Rangeview’s take on Black History Month


In the month of February, every year Black History Month is celebrated throughout the United States to celebrate and raise awareness of African American culture and history.

Salmata Soulemane, Sports Editor

Black History Month is a month of celebration of African American history, activism, and excellence. In 1926 the Association for the Study of African American Life and History (ASALH) sponsored a National Negro History week, choosing the second week in February to coincide with the birthdays of Fredrick Douglas and Abraham Lincoln. In the following decades–specifically the 1960’s– the civil rights movement and the growth of black awareness Negro History Week became Black History Month on college campuses and eventually across the United States.

Rangeview High School is known for its strength in numbers and diversity. So as this significant month approaches, African American celebration has arrived. Here at Rangeview, students need to understand and feel as though their history is important. In our society, African Americans are often targeted, put down, and not appreciated for their efforts today as well as back then. 

“I think our kids are proud of who they are individually,” says Rangeview administrator DeLisha Boyd, “ they push to make sure they are in all of the spaces we have here at Rangeview High School by being involved in sports, theater, art–being involved here shows the representation of our students.”

At Rangeview there are several nuances to black culture and the black community. For example, the club for Black/African American Students also known as BAASA. Our sports also consist of the talents of commendable African Americans, like the boys and girls basketball teams. Our demographic as a whole is just an example of our diversity, as Rangeview’s student body consists of 20% African American students.

Sophomore Ola Folarin commented, “I feel like the black culture is very looked upon and loved at Rangeview. But also I feel like it’s taken disrespectfully in some ways, she continues, “like with the way people think Africans are/act and the way they talk about our culture, the misuse of the N-word but overall I get it’s not entirely negative.”

Rangeview students join together in the school store and hang out during their off period. (Salmata Soulemane)

Although our school may be so diverse, many have noticed the lack of spirit in Black History Month around the school. There are not many posters, decorations, or black awareness around the school. Some have voiced their opinions about the lack of respect for the month and its importance.

Senior Ibrahim Sanogo said, “I haven’t really seen the culture–like this is important right? but like you don’t see it in classes or see teachers talk about it.”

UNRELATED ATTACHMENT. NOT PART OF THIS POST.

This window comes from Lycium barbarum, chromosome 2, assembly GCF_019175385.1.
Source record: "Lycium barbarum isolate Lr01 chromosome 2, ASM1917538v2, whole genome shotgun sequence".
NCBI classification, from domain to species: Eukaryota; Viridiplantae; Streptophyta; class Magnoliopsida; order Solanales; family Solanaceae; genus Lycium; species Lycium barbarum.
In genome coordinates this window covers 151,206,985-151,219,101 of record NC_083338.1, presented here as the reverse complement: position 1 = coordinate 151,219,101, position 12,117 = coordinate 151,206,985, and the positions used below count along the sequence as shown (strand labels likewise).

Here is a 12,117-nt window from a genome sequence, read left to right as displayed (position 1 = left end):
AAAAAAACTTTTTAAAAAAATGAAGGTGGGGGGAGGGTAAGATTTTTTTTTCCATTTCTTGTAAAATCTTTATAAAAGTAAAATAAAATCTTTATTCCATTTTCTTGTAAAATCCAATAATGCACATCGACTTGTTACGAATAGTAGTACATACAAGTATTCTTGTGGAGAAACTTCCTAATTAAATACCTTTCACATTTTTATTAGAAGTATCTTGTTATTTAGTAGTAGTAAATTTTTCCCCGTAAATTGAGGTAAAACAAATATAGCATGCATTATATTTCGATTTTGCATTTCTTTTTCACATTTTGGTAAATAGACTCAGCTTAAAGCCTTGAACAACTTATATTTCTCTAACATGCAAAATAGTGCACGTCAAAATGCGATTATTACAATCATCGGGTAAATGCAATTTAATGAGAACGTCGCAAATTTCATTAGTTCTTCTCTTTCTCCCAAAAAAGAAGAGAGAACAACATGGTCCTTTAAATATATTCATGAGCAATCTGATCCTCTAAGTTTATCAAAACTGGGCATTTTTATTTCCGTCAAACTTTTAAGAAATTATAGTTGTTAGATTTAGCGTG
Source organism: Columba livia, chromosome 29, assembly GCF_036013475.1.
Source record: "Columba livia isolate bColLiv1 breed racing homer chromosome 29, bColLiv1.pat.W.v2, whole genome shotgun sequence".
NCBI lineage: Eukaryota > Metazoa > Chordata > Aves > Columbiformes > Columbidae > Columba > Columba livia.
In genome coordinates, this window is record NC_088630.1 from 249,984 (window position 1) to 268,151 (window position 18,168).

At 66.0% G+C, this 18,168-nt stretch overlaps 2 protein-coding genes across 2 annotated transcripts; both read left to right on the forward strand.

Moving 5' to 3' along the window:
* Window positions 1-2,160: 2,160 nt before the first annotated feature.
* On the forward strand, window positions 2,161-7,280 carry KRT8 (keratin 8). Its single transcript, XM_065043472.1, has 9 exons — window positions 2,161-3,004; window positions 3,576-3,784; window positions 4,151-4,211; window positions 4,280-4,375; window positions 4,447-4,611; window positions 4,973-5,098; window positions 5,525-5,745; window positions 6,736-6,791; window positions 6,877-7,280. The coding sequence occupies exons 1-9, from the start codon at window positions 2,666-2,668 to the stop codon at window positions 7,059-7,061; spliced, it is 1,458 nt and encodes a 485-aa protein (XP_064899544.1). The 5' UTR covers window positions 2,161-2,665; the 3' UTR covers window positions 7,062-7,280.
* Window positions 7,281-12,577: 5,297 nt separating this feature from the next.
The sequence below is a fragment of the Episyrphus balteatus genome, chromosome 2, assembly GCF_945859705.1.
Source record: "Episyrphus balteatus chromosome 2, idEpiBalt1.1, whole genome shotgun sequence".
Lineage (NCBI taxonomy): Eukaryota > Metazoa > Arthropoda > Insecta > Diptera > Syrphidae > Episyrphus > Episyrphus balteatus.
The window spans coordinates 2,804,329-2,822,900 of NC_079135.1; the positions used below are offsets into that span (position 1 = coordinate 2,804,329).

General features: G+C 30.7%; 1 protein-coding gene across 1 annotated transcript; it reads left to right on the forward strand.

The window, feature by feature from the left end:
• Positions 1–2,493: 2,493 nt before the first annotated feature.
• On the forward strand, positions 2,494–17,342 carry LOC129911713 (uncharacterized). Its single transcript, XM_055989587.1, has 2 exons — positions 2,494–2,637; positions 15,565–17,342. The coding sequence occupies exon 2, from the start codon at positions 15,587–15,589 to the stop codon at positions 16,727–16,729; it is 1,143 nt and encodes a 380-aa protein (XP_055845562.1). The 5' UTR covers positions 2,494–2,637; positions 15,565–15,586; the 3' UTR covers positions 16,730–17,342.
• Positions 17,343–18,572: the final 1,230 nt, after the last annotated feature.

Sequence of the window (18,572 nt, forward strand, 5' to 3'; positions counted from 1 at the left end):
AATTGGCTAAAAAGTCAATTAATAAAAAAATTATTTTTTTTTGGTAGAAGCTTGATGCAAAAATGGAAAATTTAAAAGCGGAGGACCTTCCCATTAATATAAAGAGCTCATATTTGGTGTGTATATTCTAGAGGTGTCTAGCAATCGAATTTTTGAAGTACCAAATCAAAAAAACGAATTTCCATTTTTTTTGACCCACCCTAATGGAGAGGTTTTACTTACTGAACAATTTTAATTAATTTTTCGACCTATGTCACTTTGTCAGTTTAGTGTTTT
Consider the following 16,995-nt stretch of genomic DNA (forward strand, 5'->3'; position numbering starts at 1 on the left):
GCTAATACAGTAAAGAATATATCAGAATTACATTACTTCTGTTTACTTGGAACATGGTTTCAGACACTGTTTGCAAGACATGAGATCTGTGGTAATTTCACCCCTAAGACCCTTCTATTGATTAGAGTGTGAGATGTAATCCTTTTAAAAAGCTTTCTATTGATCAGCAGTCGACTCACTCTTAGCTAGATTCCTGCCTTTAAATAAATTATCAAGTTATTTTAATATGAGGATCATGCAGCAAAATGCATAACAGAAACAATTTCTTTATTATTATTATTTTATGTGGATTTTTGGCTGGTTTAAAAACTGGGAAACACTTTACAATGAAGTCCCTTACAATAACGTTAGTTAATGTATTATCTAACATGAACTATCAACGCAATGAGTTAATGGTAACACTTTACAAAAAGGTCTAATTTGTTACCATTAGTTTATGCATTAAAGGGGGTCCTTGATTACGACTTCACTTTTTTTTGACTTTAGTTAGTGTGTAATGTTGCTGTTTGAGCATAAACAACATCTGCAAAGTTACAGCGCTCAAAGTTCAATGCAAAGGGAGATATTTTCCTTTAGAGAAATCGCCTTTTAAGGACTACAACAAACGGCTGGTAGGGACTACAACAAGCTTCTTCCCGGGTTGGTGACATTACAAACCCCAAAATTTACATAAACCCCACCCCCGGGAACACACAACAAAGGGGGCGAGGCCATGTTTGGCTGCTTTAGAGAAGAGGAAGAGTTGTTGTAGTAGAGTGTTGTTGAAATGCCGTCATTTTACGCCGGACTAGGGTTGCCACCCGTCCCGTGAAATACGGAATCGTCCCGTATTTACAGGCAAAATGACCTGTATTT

Some students have also taken matters into their own hands, for example, BAASA has implemented sharing interesting/meaningful facts about African American people in history in the announcements. 

Folarin said, “Once a week this month, I dress in my cultural clothing and I plan on doing it even after black history month is over. I wear my natural hair every day to promote beauty with natural hair and I made a video project on black excellence.”

However, it is fair to say that more should be done in future years. There should be more, “I think it [Black History Month] is a good reminder of who we are as a nation and our background, good and bad,” says Sanogo.

In this day and age, ethnic groups suffer oppression and separation regardless of the struggles in the past. Sadly, such issues impact the youth and slowly take away the value of being different. It takes students like Ola Folarin to keep the importance alive to “stay woke”. 

Boyd says, “I really feel that if we as a society were as united as everyone wants us to be then we wouldn’t need a black history month, black history would be represented well in our history classes.” 

As time goes on and as the world changes, sometimes it changes for the better and sometimes for the worse. History specifically black history, seems to be suppressed and not fully taught and realized by the world, Boyd mentions, “…because of systemic racism then, and now in the present, this idea of black history is pushed underneath the surface.  Schools don’t necessarily teach as in-depth the history of African American history in the US.”

Black History Month, like any important holiday, comes with its ups and downs. It takes the strength of people and knowledge to take on this time and make the most of what its purpose is. It is safe to say that Rangeview’s black community has taken into their own hands what they want to see as far as black excellence. Regardless of black history and its negative aspects, it is still honorable to acknowledge all the battles that have been overcome and what the future holds.

“We should emphasize not Negro History, but the Negro in history.  What we need is not a history of selected races or nations, but the history of the world void of national bias, race hate, and religious prejudice.” 

– Carter Woodson